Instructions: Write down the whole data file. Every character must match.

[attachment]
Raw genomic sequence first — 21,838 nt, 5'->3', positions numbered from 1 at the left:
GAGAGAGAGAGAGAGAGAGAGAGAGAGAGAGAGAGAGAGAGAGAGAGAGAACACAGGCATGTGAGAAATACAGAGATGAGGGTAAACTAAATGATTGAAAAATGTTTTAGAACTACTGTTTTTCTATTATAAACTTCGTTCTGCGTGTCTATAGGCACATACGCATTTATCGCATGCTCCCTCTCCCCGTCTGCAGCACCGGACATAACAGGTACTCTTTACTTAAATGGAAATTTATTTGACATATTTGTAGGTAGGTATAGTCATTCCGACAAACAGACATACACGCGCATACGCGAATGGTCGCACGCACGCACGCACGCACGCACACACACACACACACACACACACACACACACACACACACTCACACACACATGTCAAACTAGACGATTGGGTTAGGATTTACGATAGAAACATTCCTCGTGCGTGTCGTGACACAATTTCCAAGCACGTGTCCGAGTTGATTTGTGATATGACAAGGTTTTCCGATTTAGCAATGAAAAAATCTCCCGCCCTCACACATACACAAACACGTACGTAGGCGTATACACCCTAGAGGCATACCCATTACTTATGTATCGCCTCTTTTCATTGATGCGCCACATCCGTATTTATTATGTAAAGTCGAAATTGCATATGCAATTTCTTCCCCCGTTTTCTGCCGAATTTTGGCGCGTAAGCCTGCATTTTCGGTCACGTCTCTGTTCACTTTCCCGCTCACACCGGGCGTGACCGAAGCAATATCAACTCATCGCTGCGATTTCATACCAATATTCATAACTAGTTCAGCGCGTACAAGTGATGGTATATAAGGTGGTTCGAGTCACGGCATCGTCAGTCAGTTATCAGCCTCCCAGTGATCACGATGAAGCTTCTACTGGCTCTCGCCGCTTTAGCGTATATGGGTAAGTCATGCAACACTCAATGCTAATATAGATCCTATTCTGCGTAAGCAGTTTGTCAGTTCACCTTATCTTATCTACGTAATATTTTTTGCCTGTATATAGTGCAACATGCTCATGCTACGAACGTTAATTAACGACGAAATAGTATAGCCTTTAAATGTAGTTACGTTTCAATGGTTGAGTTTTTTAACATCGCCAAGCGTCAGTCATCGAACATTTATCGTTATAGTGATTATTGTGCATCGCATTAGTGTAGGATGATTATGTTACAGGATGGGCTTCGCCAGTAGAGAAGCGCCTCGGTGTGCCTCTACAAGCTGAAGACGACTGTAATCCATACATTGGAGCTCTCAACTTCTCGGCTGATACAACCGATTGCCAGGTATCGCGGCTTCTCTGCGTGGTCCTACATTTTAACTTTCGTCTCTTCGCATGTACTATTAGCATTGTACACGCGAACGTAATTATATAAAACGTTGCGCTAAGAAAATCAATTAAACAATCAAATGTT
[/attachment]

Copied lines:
Raw genomic sequence first — 21,838 nt, 5'->3', positions numbered from 1 at the left:
GAGAGAGAGAGAGAGAGAGAGAGAGAGAGAGAGAGAGAGAGAGAGAGAGAACACAGGCATGTGAGAAATACAGAGATGAGGGTAAACTAAATGATTGAAAAATGTTTTAGAACTACTGTTTTTCTATTATAAACTTCGTTCTGCGTGTCTATAGGCACATACGCATTTATCGCATGCTCCCTCTCCCCGTCTGCAGCACCGGACATAACAGGTACTCTTTACTTAAATGGAAATTTATTTGACATATTTGTAGGTAGGTATAGTCATTCCGACAAACAGACATACACGCGCATACGCGAATGGTCGCACGCACGCACGCACGCACGCACACACACACACACACACACACACACACACACACACACACTCACACACACATGTCAAACTAGACGATTGGGTTAGGATTTACGATAGAAACATTCCTCGTGCGTGTCGTGACACAATTTCCAAGCACGTGTCCGAGTTGATTTGTGATATGACAAGGTTTTCCGATTTAGCAATGAAAAAATCTCCCGCCCTCACACATACACAAACACGTACGTAGGCGTATACACCCTAGAGGCATACCCATTACTTATGTATCGCCTCTTTTCATTGATGCGCCACATCCGTATTTATTATGTAAAGTCGAAATTGCATATGCAATTTCTTCCCCCGTTTTCTGCCGAATTTTGGCGCGTAAGCCTGCATTTTCGGTCACGTCTCTGTTCACTTTCCCGCTCACACCGGGCGTGACCGAAGCAATATCAACTCATCGCTGCGATTTCATACCAATATTCATAACTAGTTCAGCGCGTACAAGTGATGGTATATAAGGTGGTTCGAGTCACGGCATCGTCAGTCAGTTATCAGCCTCCCAGTGATCACGATGAAGCTTCTACTGGCTCTCGCCGCTTTAGCGTATATGGGTAAGTCATGCAACACTCAATGCTAATATAGATCCTATTCTGCGTAAGCAGTTTGTCAGTTCACCTTATCTTATCTACGTAATATTTTTTGCCTGTATATAGTGCAACATGCTCATGCTACGAACGTTAATTAACGACGAAATAGTATAGCCTTTAAATGTAGTTACGTTTCAATGGTTGAGTTTTTTAACATCGCCAAGCGTCAGTCATCGAACATTTATCGTTATAGTGATTATTGTGCATCGCATTAGTGTAGGATGATTATGTTACAGGATGGGCTTCGCCAGTAGAGAAGCGCCTCGGTGTGCCTCTACAAGCTGAAGACGACTGTAATCCATACATTGGAGCTCTCAACTTCTCGGCTGATACAACCGATTGCCAGGTATCGCGGCTTCTCTGCGTGGTCCTACATTTTAACTTTCGTCTCTTCGCATGTACTATTAGCATTGTACACGCGAACGTAATTATATAAAACGTTGCGCTAAGAAAATCAATTAAACAATCAAATGTT